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How to Process Data with Apache Hive

Introduction

In this tutorial, we will use the Ambari HDFS file view to store data files of truck drivers statistics. We will implement Hive queries to analyze, process and filter that data.

Pre-Requisites

Outline

Hive

Apache Hive is a component of Hortonworks Data Platform(HDP). Hive provides a SQL-like interface to data stored in HDP. In the previous tutorial, we used Pig, which is a scripting language with a focus on dataflows. Hive provides a database query interface to Apache Hadoop.

Hive or Pig?

People often ask why do Pig and Hive exist when they seem to do much of the same thing. Hive because of its SQL like query language is often used as the interface to an Apache Hadoop based data warehouse. Hive is considered friendlier and more familiar to users who are used to using SQL for querying data. Pig fits in through its data flow strengths where it takes on the tasks of bringing data into Apache Hadoop and working with it to get it into the form for querying. A good overview of how this works is in Alan Gates posting on the Yahoo Developer blog titled Pig and Hive at Yahoo!. From a technical point of view, both Pig and Hive are feature complete, so you can do tasks in either tool. However, you will find one tool or the other will be preferred by the different groups that have to use Apache Hadoop. The good part is they have a choice and both tools work together.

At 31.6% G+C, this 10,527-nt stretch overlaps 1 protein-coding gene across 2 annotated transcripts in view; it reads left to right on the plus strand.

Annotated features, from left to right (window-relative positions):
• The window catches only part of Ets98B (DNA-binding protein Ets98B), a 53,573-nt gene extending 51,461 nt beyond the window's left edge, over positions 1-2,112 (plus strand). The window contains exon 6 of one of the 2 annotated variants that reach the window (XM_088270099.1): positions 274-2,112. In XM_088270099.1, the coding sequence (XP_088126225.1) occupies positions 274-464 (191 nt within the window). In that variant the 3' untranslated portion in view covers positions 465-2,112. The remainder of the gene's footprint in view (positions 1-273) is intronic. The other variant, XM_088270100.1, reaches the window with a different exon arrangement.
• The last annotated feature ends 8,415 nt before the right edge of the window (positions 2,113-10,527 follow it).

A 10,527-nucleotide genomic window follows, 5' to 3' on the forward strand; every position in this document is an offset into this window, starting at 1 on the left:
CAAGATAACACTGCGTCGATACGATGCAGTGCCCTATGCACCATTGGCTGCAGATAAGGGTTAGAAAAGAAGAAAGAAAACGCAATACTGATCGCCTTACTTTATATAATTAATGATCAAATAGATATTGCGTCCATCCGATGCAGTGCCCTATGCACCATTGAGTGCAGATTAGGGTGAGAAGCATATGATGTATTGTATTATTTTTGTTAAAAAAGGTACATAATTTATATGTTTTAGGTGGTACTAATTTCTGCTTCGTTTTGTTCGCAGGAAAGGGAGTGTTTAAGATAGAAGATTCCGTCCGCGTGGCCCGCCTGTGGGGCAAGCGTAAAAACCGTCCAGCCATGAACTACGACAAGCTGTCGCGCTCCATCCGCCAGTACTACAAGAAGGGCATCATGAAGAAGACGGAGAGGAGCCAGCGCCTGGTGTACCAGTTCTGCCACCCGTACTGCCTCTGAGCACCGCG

Our Data Processing Task

We are going to do the same data processing task as we just did with Pig in the previous tutorial. We have several files of truck driver statistics and we are going to bring them into Hive and do some simple computing with them. We are going to compute the sum of hours and miles logged driven by a truck driver for an year. Once we have the sum of hours and miles logged, we will extend the script to translate a driver id field into the name of the drivers by joining two different tables.